- 30 wonton wrappers (round shape, 1 package should have 30 in it, if you find a different kind, adjust accordingly)
- 2-3 Tbspns sesame oil
- ½ cup (or so) water
- Grab a medium-sized mixing bowl, and empty your ground pork from its package. Use a fork to mash up the strings and smooth the pork out a bit, and then add in each seasoning (garlic powder, onion powder, paprika, salt, pepper, and parsley flakes—or whatever you’re into!).
- Use a fork to mix the ingredients in, stir it up well, and then set it off to the side.
- Fill a small bowl (will just be for dipping your fingers, so nothing huge or fancy!) with about an inch of water. Open your wonton wrappers and set them next to the bowl. I prefer this setup:
- Lay out your first wonton wrapper, and scoop about a tablespoon, or just a bit less, or the pork mixture into the center of the wrapper (you can squish it into a ball if it will be easier). Note: Depending on which wrappers you buy, you may need to increase or decrease the amount per wrapper. You should be able to close the wrapped and have about ½ -inch of the wrapper touch without being affected by the mixture!
- Dip the tip of your finger in the water; you are going to draw a line with your finger along the rim of HALF of the wrapper. ONLY HALF; like here in the first photo below Step 6, you should only wet from the tip of my middle finger to the tip of my pinky finger. Just half the rim! Or the wrapper will be saturated and won’t stick!
- Fold the wrapper in half (with the meat in it), and pinch it at the top, in the center. Take the dry side and cinch it up a bit, then press it to the wet side. Slide your finger to the right a bit, cinch it up, and press it to the wet side. Repeat until the right side of the wrapper is cinched closed. (When the wonton gets wet, it’s powdery top acts like an adhesive to the dry side of the wrapper.)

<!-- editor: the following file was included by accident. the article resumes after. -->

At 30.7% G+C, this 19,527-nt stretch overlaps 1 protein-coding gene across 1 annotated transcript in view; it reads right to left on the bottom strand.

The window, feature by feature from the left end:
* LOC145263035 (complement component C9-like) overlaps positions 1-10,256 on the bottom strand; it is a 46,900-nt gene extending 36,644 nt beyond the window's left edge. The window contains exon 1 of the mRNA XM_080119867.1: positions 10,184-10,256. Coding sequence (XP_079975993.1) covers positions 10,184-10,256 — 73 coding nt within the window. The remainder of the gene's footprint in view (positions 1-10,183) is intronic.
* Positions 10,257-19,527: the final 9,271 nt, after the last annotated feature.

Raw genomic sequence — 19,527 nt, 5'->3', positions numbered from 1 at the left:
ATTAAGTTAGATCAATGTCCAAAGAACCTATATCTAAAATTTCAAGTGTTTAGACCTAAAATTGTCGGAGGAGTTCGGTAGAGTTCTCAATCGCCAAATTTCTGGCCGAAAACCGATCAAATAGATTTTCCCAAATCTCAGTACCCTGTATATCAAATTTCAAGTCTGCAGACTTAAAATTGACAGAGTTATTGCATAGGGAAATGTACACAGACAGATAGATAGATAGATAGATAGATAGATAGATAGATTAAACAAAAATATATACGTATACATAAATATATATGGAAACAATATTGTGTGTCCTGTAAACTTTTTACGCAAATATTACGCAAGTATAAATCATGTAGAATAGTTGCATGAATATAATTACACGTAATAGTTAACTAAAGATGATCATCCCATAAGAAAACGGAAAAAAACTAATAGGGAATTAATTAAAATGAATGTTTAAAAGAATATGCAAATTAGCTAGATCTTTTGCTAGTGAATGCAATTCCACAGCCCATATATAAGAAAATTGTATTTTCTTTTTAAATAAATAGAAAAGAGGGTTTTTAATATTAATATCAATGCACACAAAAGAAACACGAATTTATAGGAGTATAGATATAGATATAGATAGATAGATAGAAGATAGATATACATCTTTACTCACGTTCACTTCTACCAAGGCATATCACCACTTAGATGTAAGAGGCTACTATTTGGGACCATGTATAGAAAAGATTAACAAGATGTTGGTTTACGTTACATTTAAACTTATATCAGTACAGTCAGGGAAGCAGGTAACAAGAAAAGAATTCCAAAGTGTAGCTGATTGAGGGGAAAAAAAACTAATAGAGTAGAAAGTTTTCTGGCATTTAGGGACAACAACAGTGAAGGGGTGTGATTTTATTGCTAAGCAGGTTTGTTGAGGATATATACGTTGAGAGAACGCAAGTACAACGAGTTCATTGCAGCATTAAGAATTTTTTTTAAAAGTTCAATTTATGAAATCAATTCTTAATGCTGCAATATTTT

- Repeat on the left side of the wrapper, and set it down when finished. Repeat until your wrappers or gone or if your mixture runs out.
- Heat a skillet on just-less-than-medium heat (legitimate measurement) with 1 to 1 ½ Tbspns of sesame oil. You don’t need much at all—you don’t want the pan bottom to be covered, or it will completely fry the wonton wrappers and they will be thick and crunchy (bad). Also get out a lid to cover the skillet for later.
- Lay about half of the gyoza in the skillet. (I pick the skillet up and shimmy the gyoza around, to make sure each one touches a bit of oil.) Do not cover!
- Let them cook for about a minute before you pick them up to check. When you do check them, they should have light golden-brown char lines on the bottom. DO.NOT.FLIP.
- Take that ½ cup of water we were talking about earlier, and add just enough to the skillet (careful not to slosh or pour too quickly—grease fire!!) to cover the bottom and cause bubbling. Immediately cover with the lid, as this will steam the top of the gyoza and complete the cooking.
- Allow to steam for about 3-5 minutes. They will be shiny and appear almost gummy-like in texture. This means they are done.
- Pull them off, allow to cool, and serve with any dipping sauce, but soy sauce is best! (In my humble opinon…. *cackles*)
Have any opinions? Comments? Concerns? Suggestions? Just plain freakin’ loved it? Tell me below!
What are some of your favorite dishes? I’d love to hear!
I know I won’t always be here, but I’ll never forget my first meal in Oki, and for the love of experience, I just had to learn to make it so I could have it whenever I wanted it.